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European Commission dangles €300 billion and consolidation in return for Euro network investment


via Flickr © Baltic Development Forum (CC BY 2.0)

Today Vice President of the EC, Andrus Ansip, who is also the former Prime Minister of Estonia, addressed the GSMA Mobile 360 conference in Brussels to give us a flavour of the new European Commission policy for European telecoms.

According to Ansip ‘digital’ and telecoms will important recipients of a Juncker stimulus package, prodded along by concerted reform to create a single digital market in Europe.

“For me, everyone should have the right of access to quality online services. It's a basic requirement in the 21st century. But that isn't cheap or easy to achieve. It needs a good deal of investment,” says Ansip.

“First and foremost, it is up to those in the market to invest in the necessary infrastructure. However, the market cannot always provide all that is needed. That's where public authorities have a role to play. Firstly, by providing the right and adequate regulatory environment, which we plan to achieve through the Digital Single Market strategy. And secondly, by incentivising and leveraging more private investment. The EU does a good deal towards this, in terms of actual funding, programmes aiming at cost reductions, innovative instruments for smart investment.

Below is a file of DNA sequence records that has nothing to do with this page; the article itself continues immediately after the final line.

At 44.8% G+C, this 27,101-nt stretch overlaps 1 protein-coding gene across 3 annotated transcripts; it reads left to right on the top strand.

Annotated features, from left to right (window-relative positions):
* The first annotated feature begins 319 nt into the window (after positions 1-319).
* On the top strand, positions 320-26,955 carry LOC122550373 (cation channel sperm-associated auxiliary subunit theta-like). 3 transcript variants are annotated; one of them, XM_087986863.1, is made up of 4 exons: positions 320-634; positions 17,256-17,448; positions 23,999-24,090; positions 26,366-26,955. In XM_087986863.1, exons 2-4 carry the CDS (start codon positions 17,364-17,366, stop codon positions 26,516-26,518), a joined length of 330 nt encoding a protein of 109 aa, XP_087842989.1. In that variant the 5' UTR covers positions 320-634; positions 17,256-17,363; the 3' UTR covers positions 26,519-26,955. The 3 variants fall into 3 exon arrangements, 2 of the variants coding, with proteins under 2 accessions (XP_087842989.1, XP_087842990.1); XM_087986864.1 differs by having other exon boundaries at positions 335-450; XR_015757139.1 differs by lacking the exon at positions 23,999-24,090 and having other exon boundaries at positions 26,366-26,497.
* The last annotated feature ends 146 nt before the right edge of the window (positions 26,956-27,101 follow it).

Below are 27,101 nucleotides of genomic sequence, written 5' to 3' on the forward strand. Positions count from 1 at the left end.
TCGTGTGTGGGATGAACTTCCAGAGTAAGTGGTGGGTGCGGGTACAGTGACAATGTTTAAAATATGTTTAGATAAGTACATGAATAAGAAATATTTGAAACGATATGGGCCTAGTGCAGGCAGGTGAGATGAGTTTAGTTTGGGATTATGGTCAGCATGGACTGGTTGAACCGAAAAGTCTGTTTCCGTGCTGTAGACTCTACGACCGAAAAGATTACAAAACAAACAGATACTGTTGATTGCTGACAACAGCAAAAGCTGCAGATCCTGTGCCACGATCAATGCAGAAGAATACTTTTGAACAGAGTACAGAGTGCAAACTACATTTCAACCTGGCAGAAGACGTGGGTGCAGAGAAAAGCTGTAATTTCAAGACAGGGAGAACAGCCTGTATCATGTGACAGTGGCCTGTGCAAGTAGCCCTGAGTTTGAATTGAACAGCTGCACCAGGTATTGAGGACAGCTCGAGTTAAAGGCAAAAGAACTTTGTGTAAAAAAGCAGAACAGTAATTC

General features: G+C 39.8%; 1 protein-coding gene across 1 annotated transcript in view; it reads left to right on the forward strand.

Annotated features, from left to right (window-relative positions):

“I'm sure you're aware of the investment plan announced recently by President Jean-Claude Juncker. It is a package of measures designed to unlock public and private investments in the real economy of more than €300 billion over the next three years... I have no doubt that digital will play a significant role – with communication networks as well as infrastructure.”

It all sounds sweetness and light, but there worrying signs that this commission has swallowed whole the ‘big telco’ story (no doubt because of incessant lobbying) on the need for network consolidation and on on the alleged parlous and disconnected state of European telecoms.

“When we look at Europe as a whole, however - not  just individual countries - we are still a long way from a truly connected digital single market,” says Ansip. “The next generation of tools is already there and coming online. Cloud computing, 5G networks, the internet of things, big data. Internet innovation is about speed and scale. If a company can't get that, it won't survive. But you can't really get that scale yet in Europe, because it is still divided by national borders when it comes to digital.”

The Vice President is conflating Internet connectivity with underlying network ownership -  the two are related but not in the way he implies.

When he speaks of “Cloud computing, 5G networks, the internet of things, big data” he speaks of inherently Internet applications or (in the case of whatever 5G is) supporting services. These all rely on an ‘open’ Internet and will continue to do so.  No ‘cloud computing’ play is going to be built on a single telco infrastructure, for instance; Internet of Things and Big Data are both totally reliant on end-to-end Internet connectivity to function.